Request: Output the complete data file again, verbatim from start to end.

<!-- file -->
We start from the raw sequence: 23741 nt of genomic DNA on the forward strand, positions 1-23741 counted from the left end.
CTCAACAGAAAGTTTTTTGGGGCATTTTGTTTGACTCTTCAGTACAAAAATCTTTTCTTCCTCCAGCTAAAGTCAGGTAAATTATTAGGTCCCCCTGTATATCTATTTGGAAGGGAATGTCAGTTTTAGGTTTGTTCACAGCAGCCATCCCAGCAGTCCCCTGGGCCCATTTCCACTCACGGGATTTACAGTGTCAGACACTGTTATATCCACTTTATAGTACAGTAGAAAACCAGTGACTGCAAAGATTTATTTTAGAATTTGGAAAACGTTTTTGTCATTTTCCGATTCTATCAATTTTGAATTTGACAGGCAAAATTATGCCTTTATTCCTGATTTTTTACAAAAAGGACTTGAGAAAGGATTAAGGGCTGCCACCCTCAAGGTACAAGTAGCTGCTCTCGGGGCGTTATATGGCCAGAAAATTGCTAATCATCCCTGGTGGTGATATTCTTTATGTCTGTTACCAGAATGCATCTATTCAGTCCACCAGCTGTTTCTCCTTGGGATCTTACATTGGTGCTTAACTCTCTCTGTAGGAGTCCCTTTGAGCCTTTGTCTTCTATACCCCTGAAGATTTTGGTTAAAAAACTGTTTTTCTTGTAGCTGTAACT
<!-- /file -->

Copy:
We start from the raw sequence: 23741 nt of genomic DNA on the forward strand, positions 1-23741 counted from the left end.
CTCAACAGAAAGTTTTTTGGGGCATTTTGTTTGACTCTTCAGTACAAAAATCTTTTCTTCCTCCAGCTAAAGTCAGGTAAATTATTAGGTCCCCCTGTATATCTATTTGGAAGGGAATGTCAGTTTTAGGTTTGTTCACAGCAGCCATCCCAGCAGTCCCCTGGGCCCATTTCCACTCACGGGATTTACAGTGTCAGACACTGTTATATCCACTTTATAGTACAGTAGAAAACCAGTGACTGCAAAGATTTATTTTAGAATTTGGAAAACGTTTTTGTCATTTTCCGATTCTATCAATTTTGAATTTGACAGGCAAAATTATGCCTTTATTCCTGATTTTTTACAAAAAGGACTTGAGAAAGGATTAAGGGCTGCCACCCTCAAGGTACAAGTAGCTGCTCTCGGGGCGTTATATGGCCAGAAAATTGCTAATCATCCCTGGTGGTGATATTCTTTATGTCTGTTACCAGAATGCATCTATTCAGTCCACCAGCTGTTTCTCCTTGGGATCTTACATTGGTGCTTAACTCTCTCTGTAGGAGTCCCTTTGAGCCTTTGTCTTCTATACCCCTGAAGATTTTGGTTAAAAAACTGTTTTTCTTGTAGCTGTAACT